COVID Diaries Week 33: TikTok, Creativity, and IP.

I have been spending a lot of time on tiktok recently, and there is a fascinating meta discourse there about origination and creativity.

One element of one video gets appropriated and remixed in a new context by someone else, who then gets the acclaim for the work.

The new work is often better. It has remixed new elements that enhance the meme. However, there then emerges a fight over the authentic genius of the work.

Often, the remixer is more connected, often they are more white, pretty, saleable, popular.

Increasingly, there is a need to shout-back to the originator from day one (not when it becomes popular and others are demanding it).

For example, if I copy / remix someone else’s dance moves I might cc the originator using “dc”.

This interplay of stealing, building upon, including, #winning is relevant to many other creative arts (including, for example, “thought leadership”).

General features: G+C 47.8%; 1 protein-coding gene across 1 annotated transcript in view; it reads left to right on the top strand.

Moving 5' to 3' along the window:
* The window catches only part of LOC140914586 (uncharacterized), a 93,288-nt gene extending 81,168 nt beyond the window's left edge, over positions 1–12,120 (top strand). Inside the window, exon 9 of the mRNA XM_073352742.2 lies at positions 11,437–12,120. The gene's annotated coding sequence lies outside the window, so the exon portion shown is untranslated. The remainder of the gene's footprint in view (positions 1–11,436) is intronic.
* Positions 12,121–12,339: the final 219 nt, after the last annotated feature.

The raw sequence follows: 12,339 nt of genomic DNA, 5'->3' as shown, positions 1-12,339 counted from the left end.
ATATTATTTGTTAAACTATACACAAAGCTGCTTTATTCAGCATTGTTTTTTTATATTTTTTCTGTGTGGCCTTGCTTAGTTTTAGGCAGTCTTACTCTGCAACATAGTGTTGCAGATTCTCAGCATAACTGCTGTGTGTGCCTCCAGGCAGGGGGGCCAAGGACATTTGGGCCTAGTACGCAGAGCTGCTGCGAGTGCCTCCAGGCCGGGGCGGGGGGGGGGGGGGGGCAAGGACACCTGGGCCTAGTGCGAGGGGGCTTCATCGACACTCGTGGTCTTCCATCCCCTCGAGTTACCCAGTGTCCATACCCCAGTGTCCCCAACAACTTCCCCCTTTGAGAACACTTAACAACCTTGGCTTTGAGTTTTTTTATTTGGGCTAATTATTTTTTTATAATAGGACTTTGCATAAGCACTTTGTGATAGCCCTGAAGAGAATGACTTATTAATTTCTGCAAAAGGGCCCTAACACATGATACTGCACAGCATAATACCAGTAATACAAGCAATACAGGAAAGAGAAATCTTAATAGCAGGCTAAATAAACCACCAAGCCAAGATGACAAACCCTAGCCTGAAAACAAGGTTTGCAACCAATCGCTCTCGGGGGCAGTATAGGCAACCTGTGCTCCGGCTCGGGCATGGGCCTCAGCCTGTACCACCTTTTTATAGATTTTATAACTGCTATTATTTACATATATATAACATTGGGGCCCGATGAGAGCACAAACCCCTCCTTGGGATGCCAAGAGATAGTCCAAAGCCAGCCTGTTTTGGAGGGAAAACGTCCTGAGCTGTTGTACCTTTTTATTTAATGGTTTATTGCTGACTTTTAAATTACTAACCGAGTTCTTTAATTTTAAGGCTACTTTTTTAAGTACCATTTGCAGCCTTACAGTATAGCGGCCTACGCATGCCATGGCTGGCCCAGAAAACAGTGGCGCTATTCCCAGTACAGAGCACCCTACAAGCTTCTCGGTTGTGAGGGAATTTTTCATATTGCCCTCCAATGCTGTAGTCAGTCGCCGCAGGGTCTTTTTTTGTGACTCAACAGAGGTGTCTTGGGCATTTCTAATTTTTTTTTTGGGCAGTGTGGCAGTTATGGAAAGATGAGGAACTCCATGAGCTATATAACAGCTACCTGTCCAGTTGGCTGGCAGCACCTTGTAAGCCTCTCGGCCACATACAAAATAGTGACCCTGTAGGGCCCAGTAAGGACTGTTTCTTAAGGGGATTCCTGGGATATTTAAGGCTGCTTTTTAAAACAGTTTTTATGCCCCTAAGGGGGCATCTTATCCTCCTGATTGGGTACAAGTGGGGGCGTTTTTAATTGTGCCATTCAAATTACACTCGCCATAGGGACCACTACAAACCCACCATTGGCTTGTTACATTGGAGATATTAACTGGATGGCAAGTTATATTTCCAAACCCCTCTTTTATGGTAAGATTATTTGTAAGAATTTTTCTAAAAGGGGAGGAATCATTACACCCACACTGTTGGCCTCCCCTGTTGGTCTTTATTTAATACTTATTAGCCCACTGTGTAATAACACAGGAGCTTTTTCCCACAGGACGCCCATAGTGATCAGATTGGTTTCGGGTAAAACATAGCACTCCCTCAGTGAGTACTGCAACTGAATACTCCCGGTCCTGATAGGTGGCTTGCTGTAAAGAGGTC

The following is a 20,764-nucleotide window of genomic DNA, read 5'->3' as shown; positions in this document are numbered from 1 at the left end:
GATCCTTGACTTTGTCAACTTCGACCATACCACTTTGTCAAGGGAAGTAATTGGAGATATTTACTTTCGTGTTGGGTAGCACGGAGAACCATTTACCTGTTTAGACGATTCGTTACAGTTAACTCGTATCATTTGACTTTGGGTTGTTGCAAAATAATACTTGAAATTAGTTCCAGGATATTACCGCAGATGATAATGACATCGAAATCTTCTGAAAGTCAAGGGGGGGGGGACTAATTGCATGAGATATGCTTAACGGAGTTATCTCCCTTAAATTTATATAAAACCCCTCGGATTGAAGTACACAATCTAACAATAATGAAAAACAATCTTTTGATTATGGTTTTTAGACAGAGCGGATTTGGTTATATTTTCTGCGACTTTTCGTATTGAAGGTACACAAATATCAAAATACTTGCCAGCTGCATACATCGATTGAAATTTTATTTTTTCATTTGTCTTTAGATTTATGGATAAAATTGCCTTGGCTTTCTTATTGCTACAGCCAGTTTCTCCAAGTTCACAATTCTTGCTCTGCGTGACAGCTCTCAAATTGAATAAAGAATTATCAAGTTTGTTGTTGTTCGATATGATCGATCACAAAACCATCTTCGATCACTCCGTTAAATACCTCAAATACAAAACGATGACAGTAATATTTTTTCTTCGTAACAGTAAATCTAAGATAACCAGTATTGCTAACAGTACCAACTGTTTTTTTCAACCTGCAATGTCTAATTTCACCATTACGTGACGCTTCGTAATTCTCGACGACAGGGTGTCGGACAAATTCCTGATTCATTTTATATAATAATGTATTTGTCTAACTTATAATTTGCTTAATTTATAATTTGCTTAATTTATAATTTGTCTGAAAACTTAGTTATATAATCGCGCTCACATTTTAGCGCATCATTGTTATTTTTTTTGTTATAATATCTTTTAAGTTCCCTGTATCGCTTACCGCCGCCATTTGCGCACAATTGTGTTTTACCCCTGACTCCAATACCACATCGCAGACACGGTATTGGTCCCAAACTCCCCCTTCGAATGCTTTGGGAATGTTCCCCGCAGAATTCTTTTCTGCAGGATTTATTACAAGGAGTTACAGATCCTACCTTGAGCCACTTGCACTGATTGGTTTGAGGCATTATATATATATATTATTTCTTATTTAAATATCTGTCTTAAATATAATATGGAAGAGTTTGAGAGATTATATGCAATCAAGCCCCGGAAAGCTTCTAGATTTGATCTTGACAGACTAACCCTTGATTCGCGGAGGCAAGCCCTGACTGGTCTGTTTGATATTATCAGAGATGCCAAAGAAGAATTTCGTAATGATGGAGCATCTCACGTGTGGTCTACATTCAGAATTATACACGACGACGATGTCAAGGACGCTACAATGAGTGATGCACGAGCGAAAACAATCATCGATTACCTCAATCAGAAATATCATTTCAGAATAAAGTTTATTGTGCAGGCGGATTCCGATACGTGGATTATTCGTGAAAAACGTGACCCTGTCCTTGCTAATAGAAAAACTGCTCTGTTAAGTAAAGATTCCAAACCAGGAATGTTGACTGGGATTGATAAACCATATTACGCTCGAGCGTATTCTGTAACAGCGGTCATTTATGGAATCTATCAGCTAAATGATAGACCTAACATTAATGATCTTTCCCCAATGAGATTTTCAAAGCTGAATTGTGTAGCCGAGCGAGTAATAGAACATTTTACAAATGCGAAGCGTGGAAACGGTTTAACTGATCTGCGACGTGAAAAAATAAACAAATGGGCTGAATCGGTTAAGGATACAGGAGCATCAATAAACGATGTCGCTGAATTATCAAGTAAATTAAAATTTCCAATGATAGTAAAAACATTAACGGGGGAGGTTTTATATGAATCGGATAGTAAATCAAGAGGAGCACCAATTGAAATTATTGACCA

What I like about tiktok is that it is young people, standing in their power, demanding a conscious process around recognition. We can learn a lot from that.

I wrote the above in the context of the appropriation of common knowledge by “thought leaders” on a LinkedIn thread.

I thought about it some more…

Appropriation is built into the model for the tiktok app. The remix is core to its virality. Therefore it is ok to copy, transform, and combine (the 3 basic elements of creativity). Creativity is the act of working out loud, by its nature.

At the beginning, we make, and share, because it is the art of learning. We stand on the shoulders of others. We have no expectations. At some point, it can become a business, and this is when the tension arises about who did what, when.

Same with business ideas / thought leadership. When we discuss, it is the co-created work. It is enjoyable and freeing. Once we try to monetize, it becomes IP. At some time we have probably all been involved in a discussion about “Bob”, who was part of our network conversations and who then suddenly is trying to claim ownership of our shared ideas. The advantage of tiktok is there is an audit trail of where it all began.

The more we work out loud, the clearer the genesis story. So yes, young people are more likely to be able to claim the ownership, and acclaim their genius.

This Much We Know.

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